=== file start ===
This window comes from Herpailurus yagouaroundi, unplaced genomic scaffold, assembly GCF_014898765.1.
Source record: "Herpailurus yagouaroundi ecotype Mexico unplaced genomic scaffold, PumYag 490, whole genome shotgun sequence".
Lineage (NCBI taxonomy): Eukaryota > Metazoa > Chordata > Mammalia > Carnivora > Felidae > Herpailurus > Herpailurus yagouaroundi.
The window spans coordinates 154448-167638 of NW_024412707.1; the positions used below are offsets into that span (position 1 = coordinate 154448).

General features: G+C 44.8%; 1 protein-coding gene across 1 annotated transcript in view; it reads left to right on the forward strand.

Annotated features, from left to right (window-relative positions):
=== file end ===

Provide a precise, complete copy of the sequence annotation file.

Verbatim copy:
This window comes from Herpailurus yagouaroundi, unplaced genomic scaffold, assembly GCF_014898765.1.
Source record: "Herpailurus yagouaroundi ecotype Mexico unplaced genomic scaffold, PumYag 490, whole genome shotgun sequence".
Lineage (NCBI taxonomy): Eukaryota > Metazoa > Chordata > Mammalia > Carnivora > Felidae > Herpailurus > Herpailurus yagouaroundi.
The window spans coordinates 154448-167638 of NW_024412707.1; the positions used below are offsets into that span (position 1 = coordinate 154448).

General features: G+C 44.8%; 1 protein-coding gene across 1 annotated transcript in view; it reads left to right on the forward strand.

Annotated features, from left to right (window-relative positions):